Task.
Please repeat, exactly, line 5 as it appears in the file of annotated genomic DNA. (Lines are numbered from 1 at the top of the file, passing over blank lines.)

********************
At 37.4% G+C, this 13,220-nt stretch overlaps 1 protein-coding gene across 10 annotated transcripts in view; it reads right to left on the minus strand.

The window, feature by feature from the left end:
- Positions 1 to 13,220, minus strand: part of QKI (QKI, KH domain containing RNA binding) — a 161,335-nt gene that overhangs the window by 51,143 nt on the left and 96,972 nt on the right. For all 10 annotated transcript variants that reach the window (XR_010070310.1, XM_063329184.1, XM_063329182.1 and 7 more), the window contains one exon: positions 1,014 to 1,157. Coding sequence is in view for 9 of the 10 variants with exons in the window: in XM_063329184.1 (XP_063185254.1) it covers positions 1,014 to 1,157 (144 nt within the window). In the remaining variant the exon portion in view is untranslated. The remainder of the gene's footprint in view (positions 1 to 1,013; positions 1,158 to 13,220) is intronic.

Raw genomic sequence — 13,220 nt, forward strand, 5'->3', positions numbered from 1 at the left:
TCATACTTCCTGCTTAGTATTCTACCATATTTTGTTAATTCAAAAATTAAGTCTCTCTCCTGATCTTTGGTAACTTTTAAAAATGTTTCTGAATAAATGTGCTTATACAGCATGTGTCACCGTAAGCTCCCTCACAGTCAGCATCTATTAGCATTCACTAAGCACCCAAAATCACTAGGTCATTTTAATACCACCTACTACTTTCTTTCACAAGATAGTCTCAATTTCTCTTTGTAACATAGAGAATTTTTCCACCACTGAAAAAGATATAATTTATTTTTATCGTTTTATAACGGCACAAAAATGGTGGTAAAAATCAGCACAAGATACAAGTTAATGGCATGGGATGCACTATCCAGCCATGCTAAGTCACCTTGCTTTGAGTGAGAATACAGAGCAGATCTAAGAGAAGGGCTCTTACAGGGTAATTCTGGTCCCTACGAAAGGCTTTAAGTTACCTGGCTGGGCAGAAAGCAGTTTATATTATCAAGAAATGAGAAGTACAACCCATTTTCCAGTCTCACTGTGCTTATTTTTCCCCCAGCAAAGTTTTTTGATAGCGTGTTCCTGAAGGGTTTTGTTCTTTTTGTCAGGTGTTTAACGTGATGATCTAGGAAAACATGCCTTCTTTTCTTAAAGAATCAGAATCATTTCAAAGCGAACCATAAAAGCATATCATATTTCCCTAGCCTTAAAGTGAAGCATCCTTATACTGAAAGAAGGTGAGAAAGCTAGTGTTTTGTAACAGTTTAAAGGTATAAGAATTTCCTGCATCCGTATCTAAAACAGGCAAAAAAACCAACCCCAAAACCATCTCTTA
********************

TCATACTTCCTGCTTAGTATTCTACCATATTTTGTTAATTCAAAAATTAAGTCTCTCTCCTGATCTTTGGTAACTTTTAAAAATGTTTCTGAATAAATGTGCTTATACAGCATGTGTCACCGTAAGCTCCCTCACAGTCAGCATCTATTAGCATTCACTAAGCACCCAAAATCACTAGGTCATTTTAATACCACCTACTACTTTCTTTCACAAGATAGTCTCAATTTCTCTTTGTAACATAGAGAATTTTTCCACCACTGAAAAAGATATAATTTATTTTTATCGTTTTATAACGGCACAAAAATGGTGGTAAAAATCAGCACAAGATACAAGTTAATGGCATGGGATGCACTATCCAGCCATGCTAAGTCACCTTGCTTTGAGTGAGAATACAGAGCAGATCTAAGAGAAGGGCTCTTACAGGGTAATTCTGGTCCCTACGAAAGGCTTTAAGTTACCTGGCTGGGCAGAAAGCAGTTTATATTATCAAGAAATGAGAAGTACAACCCATTTTCCAGTCTCACTGTGCTTATTTTTCCCCCAGCAAAGTTTTTTGATAGCGTGTTCCTGAAGGGTTTTGTTCTTTTTGTCAGGTGTTTAACGTGATGATCTAGGAAAACATGCCTTCTTTTCTTAAAGAATCAGAATCATTTCAAAGCGAACCATAAAAGCATATCATATTTCCCTAGCCTTAAAGTGAAGCATCCTTATACTGAAAGAAGGTGAGAAAGCTAGTGTTTTGTAACAGTTTAAAGGTATAAGAATTTCCTGCATCCGTATCTAAAACAGGCAAAAAAACCAACCCCAAAACCATCTCTTA